I guess this means that they had a backup after all? Or does this mean that the sabotage angle of this story was bogus? Or perhaps they found who did it and “encouraged” them to help resolve the issue? Seriously, you have to wonder how they went from all the data being lost to most if not all the data being recovered in such a short space of time. We’ll never get answers to those questions I suspect.

In any case the proof is in the pudding as they say, so we’ll see if everything comes back up for users. It would likely go a long way to mitigating those lawsuits that were filed yesterday. Sadly for T-Mobile and Microsoft, it will do nothing to stop users from running to buy a Blackberry or iPhone on another carrier. Nor will it stop the damage to their respective reputations. The damage has already been done on those fronts.

Sidekick Outage Results In Lawsuits Being Filed

Posted in Commentary with tags , , on October 14, 2009 by itnerd

From the “what took them so long” department comes the first lawsuits over the Sidekick outage being filed. One of them highlights the fact that there was apparently no backup of users data. Something that I’ve touched on before:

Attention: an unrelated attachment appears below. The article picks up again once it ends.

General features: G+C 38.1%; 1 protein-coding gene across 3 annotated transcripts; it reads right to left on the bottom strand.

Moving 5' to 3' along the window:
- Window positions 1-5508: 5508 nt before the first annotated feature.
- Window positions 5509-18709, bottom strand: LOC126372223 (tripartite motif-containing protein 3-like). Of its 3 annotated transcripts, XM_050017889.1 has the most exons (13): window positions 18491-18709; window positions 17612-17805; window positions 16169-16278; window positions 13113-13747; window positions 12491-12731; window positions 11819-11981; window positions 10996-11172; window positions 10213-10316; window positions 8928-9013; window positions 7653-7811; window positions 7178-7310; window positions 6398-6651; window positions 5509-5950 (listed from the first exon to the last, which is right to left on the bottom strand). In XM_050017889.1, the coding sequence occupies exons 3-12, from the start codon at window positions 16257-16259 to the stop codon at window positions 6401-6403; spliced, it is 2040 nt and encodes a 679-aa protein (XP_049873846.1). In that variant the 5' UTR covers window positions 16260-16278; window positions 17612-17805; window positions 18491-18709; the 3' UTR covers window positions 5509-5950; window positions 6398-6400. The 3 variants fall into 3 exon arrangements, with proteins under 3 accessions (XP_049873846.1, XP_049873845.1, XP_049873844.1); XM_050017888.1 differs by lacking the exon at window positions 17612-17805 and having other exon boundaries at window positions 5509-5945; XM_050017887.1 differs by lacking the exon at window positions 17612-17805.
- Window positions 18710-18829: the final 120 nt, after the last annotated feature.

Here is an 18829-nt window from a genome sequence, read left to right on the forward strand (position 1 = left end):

T-Mobile and its service providers ought to have been more careful the use of backup technology and policies to prevent such data loss” said Ira P. Rothken, an attorney working on that case. “We are hopeful that T-Mobile and the rest of the defendants will do the right thing, use this as an opportunity to redesign the system as a new standard for cloud computing storage, and provide full compensation for the data loss.”

Another highlights the fact that the data that was lost has a high value, which is something else that I’ve touched on in the past:

Another suit, filed on behalf of Maureen Thompson “and all others similarly situated” seeks unspecified damages for Thompson and others who have lost data as a result of the recent Sidekick problems.

According to her lawyer, Thompson owns a Sidekick used primarily by her daughter, an aspiring model, singer, and songwriter who used her Sidekick to store personal and business contacts, appointments, and even irreplaceable song lyrics not stored anywhere else. The lawyer said that Thompson bought the device “primarily because T-Mobile promised that any data would be protected and available no matter what happened to the phone.”